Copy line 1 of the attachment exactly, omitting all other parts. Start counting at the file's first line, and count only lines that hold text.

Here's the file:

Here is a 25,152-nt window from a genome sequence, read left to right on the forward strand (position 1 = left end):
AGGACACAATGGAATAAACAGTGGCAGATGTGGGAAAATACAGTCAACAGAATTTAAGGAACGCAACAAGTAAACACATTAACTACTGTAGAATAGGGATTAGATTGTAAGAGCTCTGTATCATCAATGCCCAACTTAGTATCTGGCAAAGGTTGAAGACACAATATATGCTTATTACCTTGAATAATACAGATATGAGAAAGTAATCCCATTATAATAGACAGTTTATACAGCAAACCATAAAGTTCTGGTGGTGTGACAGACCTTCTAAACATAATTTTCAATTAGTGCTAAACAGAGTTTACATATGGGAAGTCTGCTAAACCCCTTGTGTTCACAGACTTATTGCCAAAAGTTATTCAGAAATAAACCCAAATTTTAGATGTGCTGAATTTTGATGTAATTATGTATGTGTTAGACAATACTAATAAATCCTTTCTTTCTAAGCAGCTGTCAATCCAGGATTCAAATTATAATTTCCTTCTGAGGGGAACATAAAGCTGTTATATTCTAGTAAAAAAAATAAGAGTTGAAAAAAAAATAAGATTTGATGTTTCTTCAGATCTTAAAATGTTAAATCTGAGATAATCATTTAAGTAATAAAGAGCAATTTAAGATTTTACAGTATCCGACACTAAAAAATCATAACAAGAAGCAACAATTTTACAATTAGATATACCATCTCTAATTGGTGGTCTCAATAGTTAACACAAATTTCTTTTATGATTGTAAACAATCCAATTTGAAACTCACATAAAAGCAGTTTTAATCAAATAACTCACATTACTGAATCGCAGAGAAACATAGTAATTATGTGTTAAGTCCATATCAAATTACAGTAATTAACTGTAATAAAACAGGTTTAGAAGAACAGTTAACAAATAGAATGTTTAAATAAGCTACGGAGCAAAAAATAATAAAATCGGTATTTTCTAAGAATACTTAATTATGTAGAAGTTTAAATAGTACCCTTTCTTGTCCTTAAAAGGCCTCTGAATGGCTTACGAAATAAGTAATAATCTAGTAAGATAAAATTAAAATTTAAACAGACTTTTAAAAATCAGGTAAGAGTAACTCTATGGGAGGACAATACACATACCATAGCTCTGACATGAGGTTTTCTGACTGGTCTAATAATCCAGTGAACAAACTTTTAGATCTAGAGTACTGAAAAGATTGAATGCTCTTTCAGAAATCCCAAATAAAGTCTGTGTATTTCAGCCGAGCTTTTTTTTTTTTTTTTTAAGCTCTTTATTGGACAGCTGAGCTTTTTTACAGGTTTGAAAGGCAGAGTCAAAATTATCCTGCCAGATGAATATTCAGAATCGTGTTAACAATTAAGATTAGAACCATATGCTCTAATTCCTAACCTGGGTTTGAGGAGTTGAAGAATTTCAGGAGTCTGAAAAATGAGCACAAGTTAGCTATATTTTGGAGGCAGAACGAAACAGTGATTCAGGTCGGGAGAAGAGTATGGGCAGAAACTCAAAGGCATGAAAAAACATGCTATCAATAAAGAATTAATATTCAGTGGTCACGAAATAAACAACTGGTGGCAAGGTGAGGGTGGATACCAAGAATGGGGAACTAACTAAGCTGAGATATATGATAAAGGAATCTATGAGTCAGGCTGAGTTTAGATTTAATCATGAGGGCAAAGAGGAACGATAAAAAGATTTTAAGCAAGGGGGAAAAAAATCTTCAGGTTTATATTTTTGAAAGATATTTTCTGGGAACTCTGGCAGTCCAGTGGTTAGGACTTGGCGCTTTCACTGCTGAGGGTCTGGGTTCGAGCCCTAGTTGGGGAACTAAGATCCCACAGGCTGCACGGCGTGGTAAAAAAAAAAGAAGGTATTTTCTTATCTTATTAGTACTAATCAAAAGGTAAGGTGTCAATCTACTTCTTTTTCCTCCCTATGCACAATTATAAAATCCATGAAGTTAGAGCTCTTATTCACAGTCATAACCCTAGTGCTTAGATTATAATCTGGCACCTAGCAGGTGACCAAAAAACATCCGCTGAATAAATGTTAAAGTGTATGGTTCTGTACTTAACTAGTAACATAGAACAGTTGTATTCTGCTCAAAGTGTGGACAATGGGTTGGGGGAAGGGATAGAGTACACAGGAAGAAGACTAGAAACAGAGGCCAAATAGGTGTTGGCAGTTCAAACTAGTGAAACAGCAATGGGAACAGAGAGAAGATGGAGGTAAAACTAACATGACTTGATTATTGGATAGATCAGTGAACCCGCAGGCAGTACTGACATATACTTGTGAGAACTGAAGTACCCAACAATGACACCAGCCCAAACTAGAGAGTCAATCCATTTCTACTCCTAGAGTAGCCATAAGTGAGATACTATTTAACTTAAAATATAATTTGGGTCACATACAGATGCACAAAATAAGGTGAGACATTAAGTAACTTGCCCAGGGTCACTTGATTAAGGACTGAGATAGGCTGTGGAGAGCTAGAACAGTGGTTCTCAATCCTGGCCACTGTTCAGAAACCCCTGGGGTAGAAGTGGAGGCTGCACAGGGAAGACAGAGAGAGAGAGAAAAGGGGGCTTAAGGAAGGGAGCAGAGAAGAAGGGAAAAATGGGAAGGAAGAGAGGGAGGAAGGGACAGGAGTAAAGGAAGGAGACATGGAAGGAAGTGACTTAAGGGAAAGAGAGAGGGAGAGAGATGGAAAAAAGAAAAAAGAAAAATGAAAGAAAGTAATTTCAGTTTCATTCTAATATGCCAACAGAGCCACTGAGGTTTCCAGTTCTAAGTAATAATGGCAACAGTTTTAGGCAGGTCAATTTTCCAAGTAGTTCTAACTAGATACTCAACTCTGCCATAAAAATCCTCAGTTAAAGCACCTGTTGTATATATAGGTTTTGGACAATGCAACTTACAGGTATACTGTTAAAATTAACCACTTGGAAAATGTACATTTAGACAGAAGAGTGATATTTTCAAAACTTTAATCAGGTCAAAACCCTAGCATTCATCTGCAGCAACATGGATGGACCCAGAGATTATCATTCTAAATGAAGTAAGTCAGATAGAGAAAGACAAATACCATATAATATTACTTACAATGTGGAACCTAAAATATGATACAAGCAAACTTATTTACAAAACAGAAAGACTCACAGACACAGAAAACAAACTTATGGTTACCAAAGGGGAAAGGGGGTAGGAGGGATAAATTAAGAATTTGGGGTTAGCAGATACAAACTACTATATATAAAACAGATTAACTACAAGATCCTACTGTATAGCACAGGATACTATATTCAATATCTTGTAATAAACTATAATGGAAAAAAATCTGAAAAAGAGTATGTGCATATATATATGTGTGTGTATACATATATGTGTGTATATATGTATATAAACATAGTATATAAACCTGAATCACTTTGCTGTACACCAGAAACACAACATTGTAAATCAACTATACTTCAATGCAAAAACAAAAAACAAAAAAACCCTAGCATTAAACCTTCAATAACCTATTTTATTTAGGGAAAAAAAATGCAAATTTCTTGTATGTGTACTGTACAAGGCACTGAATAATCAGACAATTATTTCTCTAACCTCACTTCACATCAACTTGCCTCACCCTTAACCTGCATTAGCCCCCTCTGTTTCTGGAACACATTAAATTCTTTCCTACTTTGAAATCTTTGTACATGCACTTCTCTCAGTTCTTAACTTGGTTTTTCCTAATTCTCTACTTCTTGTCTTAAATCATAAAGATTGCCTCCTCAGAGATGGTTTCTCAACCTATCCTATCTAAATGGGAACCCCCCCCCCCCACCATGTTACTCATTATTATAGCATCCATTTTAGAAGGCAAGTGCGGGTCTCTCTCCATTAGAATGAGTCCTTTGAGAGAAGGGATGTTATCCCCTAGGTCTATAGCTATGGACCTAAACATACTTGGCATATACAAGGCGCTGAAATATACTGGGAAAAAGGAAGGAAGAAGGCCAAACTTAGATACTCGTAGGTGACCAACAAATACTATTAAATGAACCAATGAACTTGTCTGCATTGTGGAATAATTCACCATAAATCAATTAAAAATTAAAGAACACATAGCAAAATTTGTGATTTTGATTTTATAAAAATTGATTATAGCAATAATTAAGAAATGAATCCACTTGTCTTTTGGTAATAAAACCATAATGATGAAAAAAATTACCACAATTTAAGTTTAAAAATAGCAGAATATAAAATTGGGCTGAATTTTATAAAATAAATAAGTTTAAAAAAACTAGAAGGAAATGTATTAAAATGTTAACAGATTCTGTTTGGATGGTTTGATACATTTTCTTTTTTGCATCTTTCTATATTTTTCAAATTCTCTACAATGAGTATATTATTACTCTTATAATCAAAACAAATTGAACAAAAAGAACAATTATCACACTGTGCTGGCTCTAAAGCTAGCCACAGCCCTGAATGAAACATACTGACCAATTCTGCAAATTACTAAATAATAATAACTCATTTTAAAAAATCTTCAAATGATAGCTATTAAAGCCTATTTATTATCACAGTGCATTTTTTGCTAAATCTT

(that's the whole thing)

Here is a 25,152-nt window from a genome sequence, read left to right on the forward strand (position 1 = left end):